Linaro Enterprise Group 1st Year update
Linaro Enterprise Group (LEG) was officially announced at Linaro Connect Europe in Copenhagen, November 2012, and founded by fourteen companies and about thirty engineers. The LEG team first focused on identifying the high priority technical areas and building a roadmap. After organizing into sub-teams, LEG has been allocating and completing work based on that roadmap.
LEG engineering work status is now fully documented in the monthly roadmap updates, in the card structure and recently in the newly added dashboard. The Steering Committee members use the dashboard to monitor the status of the high priority roadmap cards including a card’s break down into use cases, functional views, and dependencies between multiple departments. These high priority cards are updated on a weekly basis.
The LEG engineering team is now focusing on several technical areas: UEFI, ACPI, OpenJDK, optimizations and workloads.
The UEFI team is cooperating extensively with ARM in reusing the Tianocore EDK II code port and adding new important features for enterprise use cases. These include GRUB and network boot, passing ACPI and SMBIOS tables, runtime services and booting a Linux kernel image as a native EFI application. Over the past year, the team first prototyped using ARMv7-A platforms (ARM Versatile Express and RTSM models, Samsung Arndale, Calxeda’s Highbank and Midway boards) and then began using the ARMv8-A Foundation model, Fast model and now the Fixed Virtual Platform base models. Patches for AArch64 for the SMBIOS, runtime services and EFI stub were submitted to the appropriate maintainers and the related mailing lists at the end of November.
The ACPI team began by porting the native ACPICA support in Linux to the ARM v7 and v8 architectures in parallel, which included a significant effort in enabling the new ACPI hw-reduced profile mode as introduced in ACPI 5.0 specification. At the same time, the team ported and integrated the key validation test suites – ABAT, FWTS, ASLTS, etc. – in LAVA and then created specific ACPI tables for ARM platforms and enabled ARM device drivers with ACPI probing. The team made sure that ACPI probing was added without breaking the pre-existing FDT node probing. All code is available from our LEG integration branch on the Linaro GIT tree. There is also a separate ACPI table git tree, which contains all tables stored in ASL source code under the BSD license. Patches for the hw-reduced support were posted on the Linux kernel mailing list mid-November with more being submitted everyday.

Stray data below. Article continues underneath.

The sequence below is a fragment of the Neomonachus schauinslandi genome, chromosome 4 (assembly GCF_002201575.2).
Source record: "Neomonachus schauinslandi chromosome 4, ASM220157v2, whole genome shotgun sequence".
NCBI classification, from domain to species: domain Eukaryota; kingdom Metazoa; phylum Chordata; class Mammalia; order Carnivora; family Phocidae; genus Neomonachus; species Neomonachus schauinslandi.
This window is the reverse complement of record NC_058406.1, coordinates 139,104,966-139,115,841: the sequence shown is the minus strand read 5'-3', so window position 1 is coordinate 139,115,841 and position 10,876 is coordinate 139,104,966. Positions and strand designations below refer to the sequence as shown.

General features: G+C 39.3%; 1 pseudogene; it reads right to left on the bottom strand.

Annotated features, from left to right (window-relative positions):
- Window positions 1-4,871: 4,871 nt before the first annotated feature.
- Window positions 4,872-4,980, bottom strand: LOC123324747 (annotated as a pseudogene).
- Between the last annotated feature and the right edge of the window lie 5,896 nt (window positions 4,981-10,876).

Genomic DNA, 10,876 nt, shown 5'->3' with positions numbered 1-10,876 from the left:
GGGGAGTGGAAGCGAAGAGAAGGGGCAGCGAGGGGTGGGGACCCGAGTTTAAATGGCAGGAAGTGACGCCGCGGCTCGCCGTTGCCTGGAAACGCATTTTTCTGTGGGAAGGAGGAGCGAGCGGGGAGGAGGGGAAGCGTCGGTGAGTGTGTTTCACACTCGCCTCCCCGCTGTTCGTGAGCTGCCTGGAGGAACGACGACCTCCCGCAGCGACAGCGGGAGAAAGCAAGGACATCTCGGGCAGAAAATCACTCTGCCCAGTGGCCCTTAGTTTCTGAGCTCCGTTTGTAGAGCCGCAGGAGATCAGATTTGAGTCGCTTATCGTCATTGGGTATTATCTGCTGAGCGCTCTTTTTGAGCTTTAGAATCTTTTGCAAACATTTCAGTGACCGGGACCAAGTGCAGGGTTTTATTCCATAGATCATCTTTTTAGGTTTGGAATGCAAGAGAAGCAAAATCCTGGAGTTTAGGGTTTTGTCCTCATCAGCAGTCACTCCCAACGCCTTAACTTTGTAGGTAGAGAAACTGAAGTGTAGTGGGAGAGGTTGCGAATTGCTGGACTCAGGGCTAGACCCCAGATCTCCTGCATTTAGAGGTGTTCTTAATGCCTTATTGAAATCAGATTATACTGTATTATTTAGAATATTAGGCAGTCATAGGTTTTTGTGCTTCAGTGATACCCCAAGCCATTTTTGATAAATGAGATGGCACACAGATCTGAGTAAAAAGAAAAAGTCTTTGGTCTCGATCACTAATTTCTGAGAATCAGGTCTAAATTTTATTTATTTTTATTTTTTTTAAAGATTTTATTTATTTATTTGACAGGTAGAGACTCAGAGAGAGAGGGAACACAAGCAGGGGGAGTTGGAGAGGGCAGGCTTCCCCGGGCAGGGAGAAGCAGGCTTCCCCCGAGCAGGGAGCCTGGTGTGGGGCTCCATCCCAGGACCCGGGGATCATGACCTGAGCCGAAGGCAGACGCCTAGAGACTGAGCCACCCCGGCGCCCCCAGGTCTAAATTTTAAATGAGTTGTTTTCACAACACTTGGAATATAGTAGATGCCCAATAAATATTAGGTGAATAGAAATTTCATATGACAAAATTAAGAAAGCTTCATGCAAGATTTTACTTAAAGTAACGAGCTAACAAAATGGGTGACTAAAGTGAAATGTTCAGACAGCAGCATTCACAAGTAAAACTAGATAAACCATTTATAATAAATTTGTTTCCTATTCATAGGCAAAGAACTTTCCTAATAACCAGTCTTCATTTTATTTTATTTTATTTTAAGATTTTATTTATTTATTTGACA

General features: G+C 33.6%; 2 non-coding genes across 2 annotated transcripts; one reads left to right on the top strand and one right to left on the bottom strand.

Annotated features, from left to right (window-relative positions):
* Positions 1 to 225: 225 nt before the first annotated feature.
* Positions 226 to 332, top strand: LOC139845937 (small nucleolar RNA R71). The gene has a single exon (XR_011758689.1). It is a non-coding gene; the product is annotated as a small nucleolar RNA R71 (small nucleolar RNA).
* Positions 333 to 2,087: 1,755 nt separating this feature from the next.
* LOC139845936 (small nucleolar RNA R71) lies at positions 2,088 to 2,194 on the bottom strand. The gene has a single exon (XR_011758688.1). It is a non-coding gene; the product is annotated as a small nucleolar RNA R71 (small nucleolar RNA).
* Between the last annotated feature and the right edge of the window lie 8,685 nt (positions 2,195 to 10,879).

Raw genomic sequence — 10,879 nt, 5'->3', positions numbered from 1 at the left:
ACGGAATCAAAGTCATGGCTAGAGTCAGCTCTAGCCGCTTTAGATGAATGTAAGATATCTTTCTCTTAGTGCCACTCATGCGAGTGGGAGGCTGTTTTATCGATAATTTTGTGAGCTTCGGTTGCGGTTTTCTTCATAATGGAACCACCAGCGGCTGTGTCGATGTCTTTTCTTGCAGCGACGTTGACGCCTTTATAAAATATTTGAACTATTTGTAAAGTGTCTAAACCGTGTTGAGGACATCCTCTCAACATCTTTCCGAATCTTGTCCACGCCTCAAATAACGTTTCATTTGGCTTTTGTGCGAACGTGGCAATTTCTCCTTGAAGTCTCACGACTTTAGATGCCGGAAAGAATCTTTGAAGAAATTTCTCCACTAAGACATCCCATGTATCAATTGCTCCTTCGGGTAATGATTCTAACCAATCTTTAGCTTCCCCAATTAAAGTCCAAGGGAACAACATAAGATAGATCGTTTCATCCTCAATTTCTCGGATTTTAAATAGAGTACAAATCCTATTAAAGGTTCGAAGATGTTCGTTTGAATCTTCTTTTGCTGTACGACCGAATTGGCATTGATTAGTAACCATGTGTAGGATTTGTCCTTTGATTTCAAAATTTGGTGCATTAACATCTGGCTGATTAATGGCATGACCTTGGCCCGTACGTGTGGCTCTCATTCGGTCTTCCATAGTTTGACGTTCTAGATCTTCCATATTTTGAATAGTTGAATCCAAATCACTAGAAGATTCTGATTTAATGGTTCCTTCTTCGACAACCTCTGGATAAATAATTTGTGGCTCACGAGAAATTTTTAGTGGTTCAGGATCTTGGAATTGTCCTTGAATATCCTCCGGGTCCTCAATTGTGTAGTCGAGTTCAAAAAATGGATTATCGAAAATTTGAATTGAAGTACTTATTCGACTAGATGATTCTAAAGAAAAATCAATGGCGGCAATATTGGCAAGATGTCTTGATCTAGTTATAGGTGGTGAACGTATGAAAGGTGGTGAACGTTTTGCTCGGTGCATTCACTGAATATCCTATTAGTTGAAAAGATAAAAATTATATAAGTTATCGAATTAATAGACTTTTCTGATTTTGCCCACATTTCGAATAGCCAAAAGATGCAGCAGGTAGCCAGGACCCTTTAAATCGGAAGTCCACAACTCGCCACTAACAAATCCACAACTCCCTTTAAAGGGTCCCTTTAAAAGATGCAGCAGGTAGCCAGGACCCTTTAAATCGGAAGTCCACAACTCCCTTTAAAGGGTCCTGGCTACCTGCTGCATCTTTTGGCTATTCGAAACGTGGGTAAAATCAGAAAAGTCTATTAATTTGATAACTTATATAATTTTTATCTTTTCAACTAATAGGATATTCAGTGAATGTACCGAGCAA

The OpenJDK LEG team collaborated with the Red Hat experts, who had already started the AArch64 porting project, and helped in porting and testing on the Foundation and Fast models and the first APM 64-bit hardware platform. The cooperation now includes continuous alignment with the latest OpenJDK builds, investigations on bug reports, performance optimization as well as the automation in LAVA and daily execution of the test suites for both Java language compliance and performance evaluation. The Hotspot C1 client JIT compiler was released at LCU13 along with a demonstration. The team also previewed the C2 server compiler running Hadoop Terasort.
The LEG optimization engineers ensured that the LAMP stack (PHP, Python, memcached, httpproxy, etc.) runs on the ARM platforms as well as on other architectures. The engineers then optimized the core libraries underneath the LAMP stack itself, (e.g. CRC computation, AES and RSA signing in openSSL, Hugepages) and even enabled VFP/NEON support in the kernel. Those patches have already been merged upstream. The team is also working on adding backtrace support with libunwind to the perf tool for both 32-bit and 64-bit ARM architectures.
The LEG Steering Committee recommended that the Workload team investigate Open Stack first as the most practical test case for virtualization. LEG is cooperating with the core Virtualization team in enabling OpenStack on top of KVM/QEMU and XEN. The initial proof of concept phase was completed before LCU13 when OpenStack was able to provision a virtual machine (VM) on both the Calxeda Midway and APM Mustang platforms with KVM support. Cooperation with Calxeda and Canonical engineers (32-bit platforms) and with APM experts (64-bit platforms) proved to be key for this achievement. The team is now planning the strategy to clean up the patches and build an official solution to support OpenStack on ARM with both KVM and XEN.
Overall, it has been a really exciting and productive first year with LEG!